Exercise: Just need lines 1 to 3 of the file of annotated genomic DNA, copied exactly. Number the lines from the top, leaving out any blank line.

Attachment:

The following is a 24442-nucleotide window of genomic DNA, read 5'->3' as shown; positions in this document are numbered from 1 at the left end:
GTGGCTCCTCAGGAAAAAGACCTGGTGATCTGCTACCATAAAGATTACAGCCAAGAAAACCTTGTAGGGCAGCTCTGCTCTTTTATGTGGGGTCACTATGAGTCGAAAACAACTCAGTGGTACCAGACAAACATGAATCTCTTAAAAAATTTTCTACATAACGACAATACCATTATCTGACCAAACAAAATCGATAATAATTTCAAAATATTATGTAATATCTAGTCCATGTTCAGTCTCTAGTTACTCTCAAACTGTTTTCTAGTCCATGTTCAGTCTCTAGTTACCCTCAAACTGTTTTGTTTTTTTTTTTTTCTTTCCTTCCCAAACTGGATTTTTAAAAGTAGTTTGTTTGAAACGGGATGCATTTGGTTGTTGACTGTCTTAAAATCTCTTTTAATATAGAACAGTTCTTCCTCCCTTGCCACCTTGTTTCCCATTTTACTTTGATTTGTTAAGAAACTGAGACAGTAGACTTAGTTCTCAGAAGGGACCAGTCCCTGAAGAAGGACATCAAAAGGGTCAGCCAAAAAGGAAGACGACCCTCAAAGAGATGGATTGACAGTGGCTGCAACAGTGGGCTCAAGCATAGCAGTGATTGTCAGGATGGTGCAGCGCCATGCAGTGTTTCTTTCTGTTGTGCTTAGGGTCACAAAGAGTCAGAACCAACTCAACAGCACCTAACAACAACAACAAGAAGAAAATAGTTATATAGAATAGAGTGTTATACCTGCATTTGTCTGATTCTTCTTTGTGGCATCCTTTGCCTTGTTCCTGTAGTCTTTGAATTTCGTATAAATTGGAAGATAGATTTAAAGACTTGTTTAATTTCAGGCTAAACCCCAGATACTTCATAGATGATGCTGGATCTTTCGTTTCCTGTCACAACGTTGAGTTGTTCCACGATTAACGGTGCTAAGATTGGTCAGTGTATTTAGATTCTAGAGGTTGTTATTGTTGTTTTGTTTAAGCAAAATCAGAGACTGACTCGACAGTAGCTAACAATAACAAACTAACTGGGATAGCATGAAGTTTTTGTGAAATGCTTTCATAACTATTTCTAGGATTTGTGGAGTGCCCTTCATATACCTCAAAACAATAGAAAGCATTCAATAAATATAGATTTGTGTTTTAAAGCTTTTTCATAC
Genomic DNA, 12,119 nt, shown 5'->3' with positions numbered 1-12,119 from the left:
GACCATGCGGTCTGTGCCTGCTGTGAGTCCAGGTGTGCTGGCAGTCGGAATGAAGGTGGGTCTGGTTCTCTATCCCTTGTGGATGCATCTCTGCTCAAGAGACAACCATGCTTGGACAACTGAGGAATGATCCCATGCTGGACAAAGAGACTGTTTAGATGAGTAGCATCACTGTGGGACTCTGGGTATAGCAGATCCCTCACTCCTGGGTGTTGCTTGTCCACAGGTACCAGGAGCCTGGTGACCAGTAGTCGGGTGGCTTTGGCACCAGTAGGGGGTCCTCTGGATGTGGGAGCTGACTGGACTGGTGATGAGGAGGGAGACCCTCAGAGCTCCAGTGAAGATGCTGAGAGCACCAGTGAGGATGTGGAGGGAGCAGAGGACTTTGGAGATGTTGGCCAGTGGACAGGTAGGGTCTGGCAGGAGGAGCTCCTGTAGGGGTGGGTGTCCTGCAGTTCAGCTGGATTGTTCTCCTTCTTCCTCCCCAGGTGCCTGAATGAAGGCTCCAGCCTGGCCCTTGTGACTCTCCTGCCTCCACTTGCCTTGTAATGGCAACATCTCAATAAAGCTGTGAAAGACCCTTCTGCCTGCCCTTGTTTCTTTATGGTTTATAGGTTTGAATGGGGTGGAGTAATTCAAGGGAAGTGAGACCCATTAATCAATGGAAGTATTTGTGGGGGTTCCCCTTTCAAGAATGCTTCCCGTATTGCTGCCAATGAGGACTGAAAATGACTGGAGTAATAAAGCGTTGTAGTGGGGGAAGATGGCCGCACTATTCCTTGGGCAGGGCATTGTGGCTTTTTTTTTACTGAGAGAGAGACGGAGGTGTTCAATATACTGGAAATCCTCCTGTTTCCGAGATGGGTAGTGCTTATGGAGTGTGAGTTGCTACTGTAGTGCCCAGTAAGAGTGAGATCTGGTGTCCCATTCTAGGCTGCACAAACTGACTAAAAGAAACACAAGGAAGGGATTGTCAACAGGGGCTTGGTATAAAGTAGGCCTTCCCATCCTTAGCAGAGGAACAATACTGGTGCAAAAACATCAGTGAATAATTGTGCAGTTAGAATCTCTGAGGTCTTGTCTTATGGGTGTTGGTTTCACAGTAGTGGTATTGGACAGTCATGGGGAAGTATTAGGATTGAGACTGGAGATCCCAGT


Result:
The following is a 24442-nucleotide window of genomic DNA, read 5'->3' as shown; positions in this document are numbered from 1 at the left end:
GTGGCTCCTCAGGAAAAAGACCTGGTGATCTGCTACCATAAAGATTACAGCCAAGAAAACCTTGTAGGGCAGCTCTGCTCTTTTATGTGGGGTCACTATGAGTCGAAAACAACTCAGTGGTACCAGACAAACATGAATCTCTTAAAAAATTTTCTACATAACGACAATACCATTATCTGACCAAACAAAATCGATAATAATTTCAAAATATTATGTAATATCTAGTCCATGTTCAGTCTCTAGTTACTCTCAAACTGTTTTCTAGTCCATGTTCAGTCTCTAGTTACCCTCAAACTGTTTTGTTTTTTTTTTTTTCTTTCCTTCCCAAACTGGATTTTTAAAAGTAGTTTGTTTGAAACGGGATGCATTTGGTTGTTGACTGTCTTAAAATCTCTTTTAATATAGAACAGTTCTTCCTCCCTTGCCACCTTGTTTCCCATTTTACTTTGATTTGTTAAGAAACTGAGACAGTAGACTTAGTTCTCAGAAGGGACCAGTCCCTGAAGAAGGACATCAAAAGGGTCAGCCAAAAAGGAAGACGACCCTCAAAGAGATGGATTGACAGTGGCTGCAACAGTGGGCTCAAGCATAGCAGTGATTGTCAGGATGGTGCAGCGCCATGCAGTGTTTCTTTCTGTTGTGCTTAGGGTCACAAAGAGTCAGAACCAACTCAACAGCACCTAACAACAACAACAAGAAGAAAATAGTTATATAGAATAGAGTGTTATACCTGCATTTGTCTGATTCTTCTTTGTGGCATCCTTTGCCTTGTTCCTGTAGTCTTTGAATTTCGTATAAATTGGAAGATAGATTTAAAGACTTGTTTAATTTCAGGCTAAACCCCAGATACTTCATAGATGATGCTGGATCTTTCGTTTCCTGTCACAACGTTGAGTTGTTCCACGATTAACGGTGCTAAGATTGGTCAGTGTATTTAGATTCTAGAGGTTGTTATTGTTGTTTTGTTTAAGCAAAATCAGAGACTGACTCGACAGTAGCTAACAATAACAAACTAACTGGGATAGCATGAAGTTTTTGTGAAATGCTTTCATAACTATTTCTAGGATTTGTGGAGTGCCCTTCATATACCTCAAAACAATAGAAAGCATTCAATAAATATAGATTTGTGTTTTAAAGCTTTTTCATAC
Genomic DNA, 12,119 nt, shown 5'->3' with positions numbered 1-12,119 from the left: